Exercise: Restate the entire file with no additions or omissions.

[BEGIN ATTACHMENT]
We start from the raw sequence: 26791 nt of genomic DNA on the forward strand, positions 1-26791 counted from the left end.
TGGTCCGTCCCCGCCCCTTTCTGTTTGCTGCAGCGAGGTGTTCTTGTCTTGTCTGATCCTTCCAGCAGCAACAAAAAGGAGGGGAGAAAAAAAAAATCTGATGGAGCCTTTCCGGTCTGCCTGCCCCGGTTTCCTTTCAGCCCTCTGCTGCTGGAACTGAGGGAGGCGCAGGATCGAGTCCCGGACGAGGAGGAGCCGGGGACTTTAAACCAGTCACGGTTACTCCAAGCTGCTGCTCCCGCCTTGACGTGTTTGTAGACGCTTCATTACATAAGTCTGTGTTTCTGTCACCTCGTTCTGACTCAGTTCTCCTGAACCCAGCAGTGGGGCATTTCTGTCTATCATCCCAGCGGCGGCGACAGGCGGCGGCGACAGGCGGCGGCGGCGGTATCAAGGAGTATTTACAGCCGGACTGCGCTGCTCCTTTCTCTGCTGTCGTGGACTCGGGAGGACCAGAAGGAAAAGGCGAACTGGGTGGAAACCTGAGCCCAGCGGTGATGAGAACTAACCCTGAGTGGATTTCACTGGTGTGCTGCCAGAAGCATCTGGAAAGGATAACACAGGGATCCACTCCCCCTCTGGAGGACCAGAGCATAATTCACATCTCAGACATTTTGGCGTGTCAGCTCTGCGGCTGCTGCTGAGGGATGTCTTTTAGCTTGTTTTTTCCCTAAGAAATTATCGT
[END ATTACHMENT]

We start from the raw sequence: 26791 nt of genomic DNA on the forward strand, positions 1-26791 counted from the left end.
TGGTCCGTCCCCGCCCCTTTCTGTTTGCTGCAGCGAGGTGTTCTTGTCTTGTCTGATCCTTCCAGCAGCAACAAAAAGGAGGGGAGAAAAAAAAAATCTGATGGAGCCTTTCCGGTCTGCCTGCCCCGGTTTCCTTTCAGCCCTCTGCTGCTGGAACTGAGGGAGGCGCAGGATCGAGTCCCGGACGAGGAGGAGCCGGGGACTTTAAACCAGTCACGGTTACTCCAAGCTGCTGCTCCCGCCTTGACGTGTTTGTAGACGCTTCATTACATAAGTCTGTGTTTCTGTCACCTCGTTCTGACTCAGTTCTCCTGAACCCAGCAGTGGGGCATTTCTGTCTATCATCCCAGCGGCGGCGACAGGCGGCGGCGACAGGCGGCGGCGGCGGTATCAAGGAGTATTTACAGCCGGACTGCGCTGCTCCTTTCTCTGCTGTCGTGGACTCGGGAGGACCAGAAGGAAAAGGCGAACTGGGTGGAAACCTGAGCCCAGCGGTGATGAGAACTAACCCTGAGTGGATTTCACTGGTGTGCTGCCAGAAGCATCTGGAAAGGATAACACAGGGATCCACTCCCCCTCTGGAGGACCAGAGCATAATTCACATCTCAGACATTTTGGCGTGTCAGCTCTGCGGCTGCTGCTGAGGGATGTCTTTTAGCTTGTTTTTTCCCTAAGAAATTATCGT